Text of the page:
Bottoms Up

Beer and wine in the Bay Area and beyond

Archive for March, 2007

Craft Beers Sales Are Booming in Supermarkets

Lots of great news this week about American craft beer and by craft beer, I mean the full-flavored products produced by brewers large and small across the country from tiny breweries like Bison in Berkeley, CA. to giant Sam Adams and Sierra Nevada.

In a sentence: Sales are booming.

Last month the Boulder, CO.-based Brewers Association reported craft beer sales jumped 11 percent in 2006, while the rest of the American beer world languished, with either falling or flat sales.

On Wednesday (March 7) Dan Wandel, of Information Resources Inc., a Chicago company that surveys sales at supermarkets, drugstores, liquor stores and other outlets where beer is sold at retail, told Brewers Association members in a conference call that we can truly call 2006 as “The Year of Craft Beer.”

“A year ago, we did a presentation showing sales growing and I called it `the march of the micros.’ Today, that march is more like a sprint,” Wandel said.

The IRI survey, which does not include sales in taverns, bars and restaurants, showed total beer sales were down about three-tenths of one percent, but in dollars, beer sales rose 2.5 percent, while wine sales were up 9.8 percent, mostly in higher priced wines, and spirits (hard liquor) sales rose 6.5 percent, with big seller being vodka – sales up 7 percent.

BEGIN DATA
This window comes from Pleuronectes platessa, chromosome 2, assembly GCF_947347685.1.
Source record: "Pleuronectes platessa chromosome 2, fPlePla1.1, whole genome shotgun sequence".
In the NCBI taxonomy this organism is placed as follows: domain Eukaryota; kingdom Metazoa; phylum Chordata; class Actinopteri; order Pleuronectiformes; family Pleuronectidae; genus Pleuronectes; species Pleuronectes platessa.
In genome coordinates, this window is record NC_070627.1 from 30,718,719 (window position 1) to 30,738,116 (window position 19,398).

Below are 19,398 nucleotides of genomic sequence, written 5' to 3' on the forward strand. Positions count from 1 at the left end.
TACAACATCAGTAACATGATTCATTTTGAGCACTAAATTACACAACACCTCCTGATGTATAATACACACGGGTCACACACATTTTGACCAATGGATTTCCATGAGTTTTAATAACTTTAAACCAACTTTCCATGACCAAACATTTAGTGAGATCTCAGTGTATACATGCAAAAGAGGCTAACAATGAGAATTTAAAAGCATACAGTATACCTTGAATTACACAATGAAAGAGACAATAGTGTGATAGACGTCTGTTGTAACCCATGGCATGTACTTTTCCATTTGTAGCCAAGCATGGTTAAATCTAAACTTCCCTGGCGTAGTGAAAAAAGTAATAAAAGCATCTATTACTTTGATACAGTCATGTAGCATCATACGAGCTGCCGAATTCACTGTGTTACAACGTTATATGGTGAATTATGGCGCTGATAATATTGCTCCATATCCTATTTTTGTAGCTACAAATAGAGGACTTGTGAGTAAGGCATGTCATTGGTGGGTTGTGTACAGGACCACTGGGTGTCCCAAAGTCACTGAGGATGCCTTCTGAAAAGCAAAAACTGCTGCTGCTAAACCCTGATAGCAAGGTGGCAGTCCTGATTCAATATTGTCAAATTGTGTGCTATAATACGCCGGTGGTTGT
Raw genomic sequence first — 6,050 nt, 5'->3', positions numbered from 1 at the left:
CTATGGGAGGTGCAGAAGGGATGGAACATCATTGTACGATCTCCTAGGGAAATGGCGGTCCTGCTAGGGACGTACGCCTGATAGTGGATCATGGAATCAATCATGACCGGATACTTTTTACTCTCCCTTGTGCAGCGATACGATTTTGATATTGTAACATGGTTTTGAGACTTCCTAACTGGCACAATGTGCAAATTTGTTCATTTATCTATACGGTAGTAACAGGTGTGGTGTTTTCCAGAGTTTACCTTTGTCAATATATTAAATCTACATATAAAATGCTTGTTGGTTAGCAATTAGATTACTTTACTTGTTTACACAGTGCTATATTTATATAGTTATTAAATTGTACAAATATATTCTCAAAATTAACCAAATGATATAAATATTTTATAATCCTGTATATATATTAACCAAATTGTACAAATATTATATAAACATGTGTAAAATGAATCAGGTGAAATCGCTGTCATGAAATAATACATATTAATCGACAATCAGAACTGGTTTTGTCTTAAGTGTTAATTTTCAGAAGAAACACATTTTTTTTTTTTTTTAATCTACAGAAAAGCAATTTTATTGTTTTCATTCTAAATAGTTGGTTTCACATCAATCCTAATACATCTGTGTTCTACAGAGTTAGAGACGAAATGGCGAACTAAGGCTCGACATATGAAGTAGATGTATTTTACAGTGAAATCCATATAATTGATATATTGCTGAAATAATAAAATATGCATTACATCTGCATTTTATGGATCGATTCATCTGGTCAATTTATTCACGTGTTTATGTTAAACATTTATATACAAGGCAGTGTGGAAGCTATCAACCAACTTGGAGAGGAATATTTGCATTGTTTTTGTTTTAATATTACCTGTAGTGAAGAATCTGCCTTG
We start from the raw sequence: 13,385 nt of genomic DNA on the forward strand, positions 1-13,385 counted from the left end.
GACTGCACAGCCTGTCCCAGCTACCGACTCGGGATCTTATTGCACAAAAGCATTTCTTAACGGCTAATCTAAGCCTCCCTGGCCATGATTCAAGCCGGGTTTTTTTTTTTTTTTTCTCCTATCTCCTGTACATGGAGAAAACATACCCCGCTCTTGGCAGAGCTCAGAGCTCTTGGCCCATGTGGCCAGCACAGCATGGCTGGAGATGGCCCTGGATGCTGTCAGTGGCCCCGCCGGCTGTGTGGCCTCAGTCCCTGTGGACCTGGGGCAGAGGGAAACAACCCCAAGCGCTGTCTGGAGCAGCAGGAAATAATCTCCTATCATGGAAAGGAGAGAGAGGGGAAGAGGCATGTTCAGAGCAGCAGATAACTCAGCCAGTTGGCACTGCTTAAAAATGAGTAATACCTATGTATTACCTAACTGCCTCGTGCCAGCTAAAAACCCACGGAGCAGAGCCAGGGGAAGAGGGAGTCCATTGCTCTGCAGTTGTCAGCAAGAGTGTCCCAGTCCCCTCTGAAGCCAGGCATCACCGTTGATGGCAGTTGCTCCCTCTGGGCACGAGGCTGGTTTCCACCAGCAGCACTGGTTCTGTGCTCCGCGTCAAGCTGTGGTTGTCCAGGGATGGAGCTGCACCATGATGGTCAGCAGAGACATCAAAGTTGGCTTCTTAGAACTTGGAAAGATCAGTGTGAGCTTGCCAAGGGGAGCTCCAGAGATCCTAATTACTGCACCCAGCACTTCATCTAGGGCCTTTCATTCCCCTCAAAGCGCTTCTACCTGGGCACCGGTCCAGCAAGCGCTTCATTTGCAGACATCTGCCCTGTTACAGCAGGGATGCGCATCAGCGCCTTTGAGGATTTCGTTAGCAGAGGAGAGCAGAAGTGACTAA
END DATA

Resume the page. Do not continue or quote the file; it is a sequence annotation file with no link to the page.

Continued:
However, craft beer had a field day. Wandel said the IRI survey
showed that

Some statistics: Top craft beer brands:

–1:Sierra Nevada Pale Ale, up 6.9 percent to $52.8 million.
–2:Sam Adams Boston Lager, up 8.9% to $47.7 M
–3: Sam Adams Seasonals, up 38.2% to $28.5 M
–4: New Belgium Fat Tire, up 22.5% to $22.2 M
–5: Sam Adams Light, up 19.2% to $19.8 M
–6: Widmer Hefeweizen, up 16.3% to $18 M
–7: Shiner Bock, up 15.7% to $17.6 M
–8: Redhook ESB, down 1.1.% to $11.9 M
–9: Pyramid Hefeweizen, up 20.6% to $8.9 M
–10: Deschutes Mirror Pond IPA, up 16.8% to $8.4 M
–11: Alaskan Amber, up 11.6% to $7.,4 M
–12: Sam Adams Brewmaster Collection, up 77.7% to $9.1 M
–13: Redhook Bitter IPA, 19.4% to $6.6 M
–14: Deschutes Black Butte Porter, up 9% to $5.3 M
–15: Anchor Steam, 7.2% to $4.5 M

The report had a lot more info, which I’ll post later. One factoid: Top-selling import in U.S. supermarkets: Newcastle Brown Ale (Scottish & Newcastle, England). Also, six craft beers made the Top 30 list in sales:

Number 3: Sam Adams Seasonals; 17. New Belgium Fat Tire, 20: Sam Adams Boston Lager, 22. Sierra Nevada Pale Ale, just behind Heineken. 23. Shiner Bock, 24: Widmer Hefeweizen.Craft Styles 06

Posted on Friday, March 9th, 2007
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2005 Clos Du Val Chardonnay

Today, Inspired by Rob W., an Arkansas wine blogger at 365 Corks, I feel the need to discuss Chardonnay. Rob’s got a half dozen Chards in his March postings alone. And, when savoring a gorgeous crab Louie salad at a San Francisco luncheon honoring Dame Vivienne Westwood over the weekend, all I could think about was the bottle of 2005 Clos Du Val Chardonnay I had chilling at home, and how smashing the two would’ve been together. Much like the Dame and her Sex Pistols.